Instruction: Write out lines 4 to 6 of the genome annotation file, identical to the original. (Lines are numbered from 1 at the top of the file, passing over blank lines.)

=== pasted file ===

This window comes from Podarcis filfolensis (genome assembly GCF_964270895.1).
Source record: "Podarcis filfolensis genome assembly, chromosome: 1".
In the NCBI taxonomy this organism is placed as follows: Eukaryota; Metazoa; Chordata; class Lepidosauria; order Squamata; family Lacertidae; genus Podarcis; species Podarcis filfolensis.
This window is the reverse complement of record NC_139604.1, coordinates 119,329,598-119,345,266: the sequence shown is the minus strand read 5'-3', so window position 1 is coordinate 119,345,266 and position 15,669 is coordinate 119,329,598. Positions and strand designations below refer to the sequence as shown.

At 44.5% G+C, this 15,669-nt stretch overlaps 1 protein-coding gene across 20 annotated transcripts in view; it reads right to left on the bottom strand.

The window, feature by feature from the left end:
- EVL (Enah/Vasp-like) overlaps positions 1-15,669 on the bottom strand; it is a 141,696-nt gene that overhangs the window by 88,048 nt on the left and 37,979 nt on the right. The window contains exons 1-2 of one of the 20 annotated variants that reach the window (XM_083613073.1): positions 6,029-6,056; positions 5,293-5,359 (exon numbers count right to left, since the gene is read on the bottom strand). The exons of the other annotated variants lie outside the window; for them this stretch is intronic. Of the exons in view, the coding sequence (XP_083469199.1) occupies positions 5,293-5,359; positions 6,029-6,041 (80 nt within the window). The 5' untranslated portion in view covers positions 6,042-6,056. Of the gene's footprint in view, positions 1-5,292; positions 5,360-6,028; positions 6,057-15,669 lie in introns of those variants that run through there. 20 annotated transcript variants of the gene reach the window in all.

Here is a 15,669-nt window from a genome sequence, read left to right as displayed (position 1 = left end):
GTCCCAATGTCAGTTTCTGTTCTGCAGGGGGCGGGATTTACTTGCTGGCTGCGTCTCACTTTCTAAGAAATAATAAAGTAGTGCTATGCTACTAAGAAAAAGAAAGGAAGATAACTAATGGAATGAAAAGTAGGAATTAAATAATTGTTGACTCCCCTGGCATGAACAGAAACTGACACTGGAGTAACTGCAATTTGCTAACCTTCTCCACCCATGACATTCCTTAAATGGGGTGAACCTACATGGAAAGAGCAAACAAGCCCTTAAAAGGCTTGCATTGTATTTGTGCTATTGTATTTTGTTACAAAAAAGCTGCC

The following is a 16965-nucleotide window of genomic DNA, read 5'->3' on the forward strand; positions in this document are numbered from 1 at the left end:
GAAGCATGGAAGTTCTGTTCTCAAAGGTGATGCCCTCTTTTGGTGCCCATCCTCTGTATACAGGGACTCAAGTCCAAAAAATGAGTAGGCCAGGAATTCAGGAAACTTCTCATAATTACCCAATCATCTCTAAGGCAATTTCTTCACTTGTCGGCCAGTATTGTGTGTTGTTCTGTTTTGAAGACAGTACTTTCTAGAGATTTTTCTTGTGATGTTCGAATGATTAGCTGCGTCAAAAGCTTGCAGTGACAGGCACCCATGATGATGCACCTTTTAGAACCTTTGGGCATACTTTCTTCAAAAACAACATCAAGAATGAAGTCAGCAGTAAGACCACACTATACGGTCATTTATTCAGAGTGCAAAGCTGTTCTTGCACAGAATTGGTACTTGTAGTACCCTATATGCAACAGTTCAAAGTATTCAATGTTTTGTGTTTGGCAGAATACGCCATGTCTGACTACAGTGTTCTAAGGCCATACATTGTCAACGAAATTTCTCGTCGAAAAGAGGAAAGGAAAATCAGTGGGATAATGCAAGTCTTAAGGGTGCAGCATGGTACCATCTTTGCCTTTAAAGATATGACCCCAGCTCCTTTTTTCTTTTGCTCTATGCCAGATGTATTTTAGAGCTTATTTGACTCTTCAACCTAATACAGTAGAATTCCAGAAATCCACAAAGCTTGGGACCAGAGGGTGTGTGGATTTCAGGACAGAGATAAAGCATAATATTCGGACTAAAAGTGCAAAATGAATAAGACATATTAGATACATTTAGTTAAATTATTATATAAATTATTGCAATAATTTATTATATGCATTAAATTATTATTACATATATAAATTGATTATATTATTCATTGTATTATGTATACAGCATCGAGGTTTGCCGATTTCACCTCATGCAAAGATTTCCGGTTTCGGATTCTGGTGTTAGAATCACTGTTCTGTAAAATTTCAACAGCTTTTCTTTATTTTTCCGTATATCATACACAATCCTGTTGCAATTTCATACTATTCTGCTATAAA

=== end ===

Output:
This window is the reverse complement of record NC_139604.1, coordinates 119,329,598-119,345,266: the sequence shown is the minus strand read 5'-3', so window position 1 is coordinate 119,345,266 and position 15,669 is coordinate 119,329,598. Positions and strand designations below refer to the sequence as shown.

At 44.5% G+C, this 15,669-nt stretch overlaps 1 protein-coding gene across 20 annotated transcripts in view; it reads right to left on the bottom strand.

The window, feature by feature from the left end: